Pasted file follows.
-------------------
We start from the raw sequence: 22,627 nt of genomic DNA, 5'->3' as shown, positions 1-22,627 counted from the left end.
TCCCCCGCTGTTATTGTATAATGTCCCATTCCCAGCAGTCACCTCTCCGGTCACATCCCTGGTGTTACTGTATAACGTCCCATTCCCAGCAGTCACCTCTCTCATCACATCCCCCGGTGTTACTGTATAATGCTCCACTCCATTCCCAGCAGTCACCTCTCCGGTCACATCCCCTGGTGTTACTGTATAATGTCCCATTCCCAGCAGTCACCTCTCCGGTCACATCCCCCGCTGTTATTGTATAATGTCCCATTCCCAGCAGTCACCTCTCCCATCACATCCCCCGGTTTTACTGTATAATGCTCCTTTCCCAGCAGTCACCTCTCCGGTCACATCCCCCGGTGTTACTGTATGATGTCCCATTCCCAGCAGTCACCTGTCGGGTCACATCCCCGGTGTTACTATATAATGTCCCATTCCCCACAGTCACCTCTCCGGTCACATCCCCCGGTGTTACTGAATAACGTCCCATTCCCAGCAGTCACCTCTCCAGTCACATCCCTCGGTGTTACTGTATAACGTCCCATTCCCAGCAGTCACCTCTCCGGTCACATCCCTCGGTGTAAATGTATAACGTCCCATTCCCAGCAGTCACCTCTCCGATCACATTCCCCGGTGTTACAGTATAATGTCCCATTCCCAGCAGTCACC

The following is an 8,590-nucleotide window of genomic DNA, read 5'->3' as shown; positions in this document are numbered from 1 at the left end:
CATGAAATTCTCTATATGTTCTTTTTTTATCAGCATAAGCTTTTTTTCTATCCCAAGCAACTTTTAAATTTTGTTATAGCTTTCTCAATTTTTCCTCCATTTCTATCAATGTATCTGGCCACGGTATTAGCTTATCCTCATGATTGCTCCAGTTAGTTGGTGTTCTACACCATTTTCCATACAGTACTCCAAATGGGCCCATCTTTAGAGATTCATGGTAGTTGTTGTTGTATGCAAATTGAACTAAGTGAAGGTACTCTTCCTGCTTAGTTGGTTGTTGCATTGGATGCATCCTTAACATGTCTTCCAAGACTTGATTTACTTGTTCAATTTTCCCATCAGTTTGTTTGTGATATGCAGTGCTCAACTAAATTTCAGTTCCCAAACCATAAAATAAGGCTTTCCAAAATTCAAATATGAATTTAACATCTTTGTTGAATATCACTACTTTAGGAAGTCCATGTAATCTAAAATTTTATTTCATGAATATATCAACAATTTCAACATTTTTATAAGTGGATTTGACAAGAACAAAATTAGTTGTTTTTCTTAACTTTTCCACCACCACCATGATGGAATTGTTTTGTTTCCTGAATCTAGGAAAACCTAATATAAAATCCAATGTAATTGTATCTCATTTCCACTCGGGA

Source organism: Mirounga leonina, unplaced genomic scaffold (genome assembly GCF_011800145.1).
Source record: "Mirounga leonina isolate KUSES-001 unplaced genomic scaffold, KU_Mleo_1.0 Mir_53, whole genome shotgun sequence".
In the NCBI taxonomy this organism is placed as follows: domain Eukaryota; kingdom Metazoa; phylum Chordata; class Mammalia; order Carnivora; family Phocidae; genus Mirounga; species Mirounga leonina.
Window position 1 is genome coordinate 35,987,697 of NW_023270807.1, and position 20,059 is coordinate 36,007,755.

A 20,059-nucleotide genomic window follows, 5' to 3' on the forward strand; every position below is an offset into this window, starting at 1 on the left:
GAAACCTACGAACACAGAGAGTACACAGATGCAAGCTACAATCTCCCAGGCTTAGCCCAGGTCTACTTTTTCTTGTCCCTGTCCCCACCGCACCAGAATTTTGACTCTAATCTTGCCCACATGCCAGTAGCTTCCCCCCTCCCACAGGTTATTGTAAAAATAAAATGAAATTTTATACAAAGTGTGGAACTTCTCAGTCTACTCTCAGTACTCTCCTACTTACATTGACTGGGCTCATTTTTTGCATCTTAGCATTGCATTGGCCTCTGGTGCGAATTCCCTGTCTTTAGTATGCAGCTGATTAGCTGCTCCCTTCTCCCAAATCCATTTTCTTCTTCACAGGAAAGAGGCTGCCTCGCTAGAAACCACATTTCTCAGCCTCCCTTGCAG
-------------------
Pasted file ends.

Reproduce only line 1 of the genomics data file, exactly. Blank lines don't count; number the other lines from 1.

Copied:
We start from the raw sequence: 22,627 nt of genomic DNA, 5'->3' as shown, positions 1-22,627 counted from the left end.